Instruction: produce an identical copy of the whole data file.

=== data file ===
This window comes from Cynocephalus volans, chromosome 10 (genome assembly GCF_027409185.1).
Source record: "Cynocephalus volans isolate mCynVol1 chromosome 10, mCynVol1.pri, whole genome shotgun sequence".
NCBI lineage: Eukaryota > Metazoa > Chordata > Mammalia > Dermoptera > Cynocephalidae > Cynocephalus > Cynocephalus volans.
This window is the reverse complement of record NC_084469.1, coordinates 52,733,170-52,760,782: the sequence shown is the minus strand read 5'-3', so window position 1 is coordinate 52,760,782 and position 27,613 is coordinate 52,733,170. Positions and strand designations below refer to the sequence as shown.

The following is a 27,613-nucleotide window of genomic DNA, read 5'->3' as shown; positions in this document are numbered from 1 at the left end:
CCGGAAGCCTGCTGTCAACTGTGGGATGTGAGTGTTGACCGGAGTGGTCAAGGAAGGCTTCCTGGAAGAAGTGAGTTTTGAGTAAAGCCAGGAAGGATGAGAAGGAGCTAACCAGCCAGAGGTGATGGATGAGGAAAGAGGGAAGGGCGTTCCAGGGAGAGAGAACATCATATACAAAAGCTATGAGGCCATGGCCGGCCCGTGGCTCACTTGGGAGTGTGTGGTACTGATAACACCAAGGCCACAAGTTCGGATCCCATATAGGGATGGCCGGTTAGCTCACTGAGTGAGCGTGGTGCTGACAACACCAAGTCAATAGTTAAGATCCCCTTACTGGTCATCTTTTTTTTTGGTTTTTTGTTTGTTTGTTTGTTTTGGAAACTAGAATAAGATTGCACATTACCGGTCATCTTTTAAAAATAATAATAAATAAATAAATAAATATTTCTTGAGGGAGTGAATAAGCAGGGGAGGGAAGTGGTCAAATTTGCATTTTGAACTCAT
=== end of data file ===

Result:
This window comes from Cynocephalus volans, chromosome 10 (genome assembly GCF_027409185.1).
Source record: "Cynocephalus volans isolate mCynVol1 chromosome 10, mCynVol1.pri, whole genome shotgun sequence".
NCBI lineage: Eukaryota > Metazoa > Chordata > Mammalia > Dermoptera > Cynocephalidae > Cynocephalus > Cynocephalus volans.
This window is the reverse complement of record NC_084469.1, coordinates 52,733,170-52,760,782: the sequence shown is the minus strand read 5'-3', so window position 1 is coordinate 52,760,782 and position 27,613 is coordinate 52,733,170. Positions and strand designations below refer to the sequence as shown.

The following is a 27,613-nucleotide window of genomic DNA, read 5'->3' as shown; positions in this document are numbered from 1 at the left end:
CCGGAAGCCTGCTGTCAACTGTGGGATGTGAGTGTTGACCGGAGTGGTCAAGGAAGGCTTCCTGGAAGAAGTGAGTTTTGAGTAAAGCCAGGAAGGATGAGAAGGAGCTAACCAGCCAGAGGTGATGGATGAGGAAAGAGGGAAGGGCGTTCCAGGGAGAGAGAACATCATATACAAAAGCTATGAGGCCATGGCCGGCCCGTGGCTCACTTGGGAGTGTGTGGTACTGATAACACCAAGGCCACAAGTTCGGATCCCATATAGGGATGGCCGGTTAGCTCACTGAGTGAGCGTGGTGCTGACAACACCAAGTCAATAGTTAAGATCCCCTTACTGGTCATCTTTTTTTTTGGTTTTTTGTTTGTTTGTTTGTTTTGGAAACTAGAATAAGATTGCACATTACCGGTCATCTTTTAAAAATAATAATAAATAAATAAATAAATATTTCTTGAGGGAGTGAATAAGCAGGGGAGGGAAGTGGTCAAATTTGCATTTTGAACTCAT